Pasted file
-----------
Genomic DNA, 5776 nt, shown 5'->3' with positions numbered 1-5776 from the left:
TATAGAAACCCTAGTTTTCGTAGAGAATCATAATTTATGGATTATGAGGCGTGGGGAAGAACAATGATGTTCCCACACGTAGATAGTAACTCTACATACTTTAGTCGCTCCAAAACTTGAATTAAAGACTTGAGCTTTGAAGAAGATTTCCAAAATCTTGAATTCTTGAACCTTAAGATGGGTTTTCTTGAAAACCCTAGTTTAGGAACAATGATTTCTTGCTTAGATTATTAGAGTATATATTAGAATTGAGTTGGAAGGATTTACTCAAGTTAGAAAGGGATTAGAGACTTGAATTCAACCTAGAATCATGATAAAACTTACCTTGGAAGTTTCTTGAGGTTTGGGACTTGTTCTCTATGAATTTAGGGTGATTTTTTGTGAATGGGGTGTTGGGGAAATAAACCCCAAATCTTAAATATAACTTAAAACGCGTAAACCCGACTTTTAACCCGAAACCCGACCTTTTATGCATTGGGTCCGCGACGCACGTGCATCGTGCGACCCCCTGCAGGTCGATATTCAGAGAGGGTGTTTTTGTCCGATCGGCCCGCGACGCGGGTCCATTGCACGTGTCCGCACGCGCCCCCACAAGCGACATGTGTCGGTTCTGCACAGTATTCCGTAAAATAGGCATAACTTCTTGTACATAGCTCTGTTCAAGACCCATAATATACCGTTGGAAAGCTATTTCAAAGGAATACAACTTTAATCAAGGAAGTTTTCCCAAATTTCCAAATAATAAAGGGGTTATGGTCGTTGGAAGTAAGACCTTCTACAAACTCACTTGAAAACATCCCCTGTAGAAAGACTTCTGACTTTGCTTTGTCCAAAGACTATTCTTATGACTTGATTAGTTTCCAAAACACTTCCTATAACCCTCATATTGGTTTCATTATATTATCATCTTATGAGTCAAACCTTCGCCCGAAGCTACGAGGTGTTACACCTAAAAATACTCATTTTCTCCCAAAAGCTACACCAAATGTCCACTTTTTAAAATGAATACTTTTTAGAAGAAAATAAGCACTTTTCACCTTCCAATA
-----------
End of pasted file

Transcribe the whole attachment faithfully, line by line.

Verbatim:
Genomic DNA, 5776 nt, shown 5'->3' with positions numbered 1-5776 from the left:
TATAGAAACCCTAGTTTTCGTAGAGAATCATAATTTATGGATTATGAGGCGTGGGGAAGAACAATGATGTTCCCACACGTAGATAGTAACTCTACATACTTTAGTCGCTCCAAAACTTGAATTAAAGACTTGAGCTTTGAAGAAGATTTCCAAAATCTTGAATTCTTGAACCTTAAGATGGGTTTTCTTGAAAACCCTAGTTTAGGAACAATGATTTCTTGCTTAGATTATTAGAGTATATATTAGAATTGAGTTGGAAGGATTTACTCAAGTTAGAAAGGGATTAGAGACTTGAATTCAACCTAGAATCATGATAAAACTTACCTTGGAAGTTTCTTGAGGTTTGGGACTTGTTCTCTATGAATTTAGGGTGATTTTTTGTGAATGGGGTGTTGGGGAAATAAACCCCAAATCTTAAATATAACTTAAAACGCGTAAACCCGACTTTTAACCCGAAACCCGACCTTTTATGCATTGGGTCCGCGACGCACGTGCATCGTGCGACCCCCTGCAGGTCGATATTCAGAGAGGGTGTTTTTGTCCGATCGGCCCGCGACGCGGGTCCATTGCACGTGTCCGCACGCGCCCCCACAAGCGACATGTGTCGGTTCTGCACAGTATTCCGTAAAATAGGCATAACTTCTTGTACATAGCTCTGTTCAAGACCCATAATATACCGTTGGAAAGCTATTTCAAAGGAATACAACTTTAATCAAGGAAGTTTTCCCAAATTTCCAAATAATAAAGGGGTTATGGTCGTTGGAAGTAAGACCTTCTACAAACTCACTTGAAAACATCCCCTGTAGAAAGACTTCTGACTTTGCTTTGTCCAAAGACTATTCTTATGACTTGATTAGTTTCCAAAACACTTCCTATAACCCTCATATTGGTTTCATTATATTATCATCTTATGAGTCAAACCTTCGCCCGAAGCTACGAGGTGTTACACCTAAAAATACTCATTTTCTCCCAAAAGCTACACCAAATGTCCACTTTTTAAAATGAATACTTTTTAGAAGAAAATAAGCACTTTTCACCTTCCAATA